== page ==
Gender-blind casting in Shakespeare plays is not new. In the Bard’s own time boys played women; in Victorian times there were notable examples such as Sarah Bernhardt’s Hamlet; and in recent times there have been acclaimed examples, including Fiona Shaw as Richard II, Maxine Peake as Hamlet, Harriet Walter as Henry IV and, later this year, Glenda Jackson as King Lear.
On the other side of the coin, Mark Rylance has played Olivia in Twelfth Night and Cleopatra to huge acclaim.
But in recent days, the opening of two Shakespeare productions signalled a considerable leap forward for gender-blind or gender-neutral (call it what you will) casting.
The most significant was the Regent's Park Open Air Theatre production of Henry V. It was not just that the king was played by an actress, Olivier-award-winner Michelle Terry, in Robert Hastie’s production. It was much more that gender was deliberately ignored, or perhaps deliberately contradicted, in the rest of the cast.
The rival army captains Fluellen and MacMorris were played by women as was the Bishop of Ely, as was a Duke. And, to drive home the point that we should no longer even think about whether a part if male or female in the original, the French princess Katherine was played by a man.
Hitherto, the casting of women in leading Shakespearean roles has been in those roles where there is little sexual engagement. Richard II is a clear example. Indeed, when I once asked Fiona Shaw if she had considered playing Hamlet, she replied: “Hamlet is a story of a boy and his mother.” And though actresses have played Hamlet, one saw what she was getting at. Henry V, too, is a role that has little sexual interplay, except crucially for the scene where the British king woos Princess Katherine.
With Henry played by a woman and Katherine by a man, this was certainly taking gender-blind casting farther than I had seen it taken before. And it needed two fine performances in that scene to prevent it lapsing into unintended comedy.
So, while this hugely significant production has shown that numerous roles, major and minor, can henceforth ignore gender in their casting, it has not for me proved that there is no risk in swapping both genders in a romantic or sexual encounter.
The day after Henry V opened at Regent’s Park, a new production of Macbeth opened at Shakespeare’s Globe Theatre. The central roles were played as nature intended. But there was a fascinating piece of casting lower down the pecking order. The porter, who has his (usually) one solo scene of comedy, was played by a woman, Nadia Albina, who has a handicap: her right arm finishes at the elbow. Hers was a virtuoso comic performance, and of course the porter’s jokes about lechery had a different tenor when spoken by a woman. Albina also joked about her own handicap, offering her shortened limb to the groundlings and asking for a high five. Her success also made one think how much more casting of actors with disabilities there needs to be, and what great talents we must be missing out on. In the many years now of discussion and campaigning for colour-blind and gender-blind casting, this area has been woefully lacking from the debate.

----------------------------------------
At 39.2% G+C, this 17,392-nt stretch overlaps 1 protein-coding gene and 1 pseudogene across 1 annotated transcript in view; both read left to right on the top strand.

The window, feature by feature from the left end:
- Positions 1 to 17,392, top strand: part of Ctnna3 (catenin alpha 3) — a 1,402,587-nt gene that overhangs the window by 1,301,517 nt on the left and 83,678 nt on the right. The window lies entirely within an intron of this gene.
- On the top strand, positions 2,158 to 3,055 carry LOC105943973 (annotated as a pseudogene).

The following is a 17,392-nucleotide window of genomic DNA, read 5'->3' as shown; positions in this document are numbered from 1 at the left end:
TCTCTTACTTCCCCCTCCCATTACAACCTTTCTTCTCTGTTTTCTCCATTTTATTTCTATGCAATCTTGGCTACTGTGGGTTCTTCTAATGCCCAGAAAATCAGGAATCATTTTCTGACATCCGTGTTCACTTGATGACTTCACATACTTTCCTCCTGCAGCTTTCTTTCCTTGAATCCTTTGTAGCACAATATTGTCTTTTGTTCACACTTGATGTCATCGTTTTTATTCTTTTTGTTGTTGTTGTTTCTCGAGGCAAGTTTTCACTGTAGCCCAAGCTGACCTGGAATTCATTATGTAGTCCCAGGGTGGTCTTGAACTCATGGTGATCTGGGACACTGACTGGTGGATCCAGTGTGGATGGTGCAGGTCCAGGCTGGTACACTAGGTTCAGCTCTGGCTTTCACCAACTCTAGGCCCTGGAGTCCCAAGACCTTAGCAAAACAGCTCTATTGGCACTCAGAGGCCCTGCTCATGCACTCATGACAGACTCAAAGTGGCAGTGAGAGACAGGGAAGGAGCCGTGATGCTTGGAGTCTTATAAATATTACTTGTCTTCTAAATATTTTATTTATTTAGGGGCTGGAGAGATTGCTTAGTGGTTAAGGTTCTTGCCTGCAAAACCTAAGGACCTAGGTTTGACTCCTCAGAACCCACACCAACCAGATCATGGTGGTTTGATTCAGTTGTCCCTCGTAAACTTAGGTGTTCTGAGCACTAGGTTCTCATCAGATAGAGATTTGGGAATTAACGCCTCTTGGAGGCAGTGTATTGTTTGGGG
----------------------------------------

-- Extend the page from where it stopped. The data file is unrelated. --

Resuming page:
Albina’s performance and popularity with the groundlings may well prove instrumental in pushing this to the forefront of the debate now. Let’s hope so. Certainly, I predict that the traditional playing of the porter by a male actor will now happen less and less.
Gender-blind casting in Shakespeare has been with us for some time, but still I see this last week or so as being particularly significant. In the past, gender-blind casting has largely either consisted of a leading actress in a key role, a star turn such as Mark Rylance playing a Shakespeare heroine or a company wide cast of women playing men, as with Phyllida Lloyd directing Harriet Walter and a female company in Henry IV and Julius Caesar.
In Robert Hastie’s production of Henry V, gender-blind casting was scattered throughout. There was an assumption that women can play not just the king of the title, but soldiers, bishops, noblemen, feuding officers. And it seemed so natural that it will surely now become the norm. Casting a male actor as Princess Katherine to be wooed by a female Henry asks a lot of the audience I think, and the jury is still out on whether one can take gender blind casting that far.
What was very clear is that gender-blind casting in Shakespeare will now spread well beyond the title roles and right through the cast list. It will provide not just exciting and unexpected opportunities for performers, it will bring new dimensions to text and performance for audiences too.
Whether directors have those objectives behind their casting, or whether they have simply (albeit very knowingly) decided to cast the best performers around and not even consider gender, I’m not sure. Either way they are now rapidly accelerating a fascinating movement in theatre.
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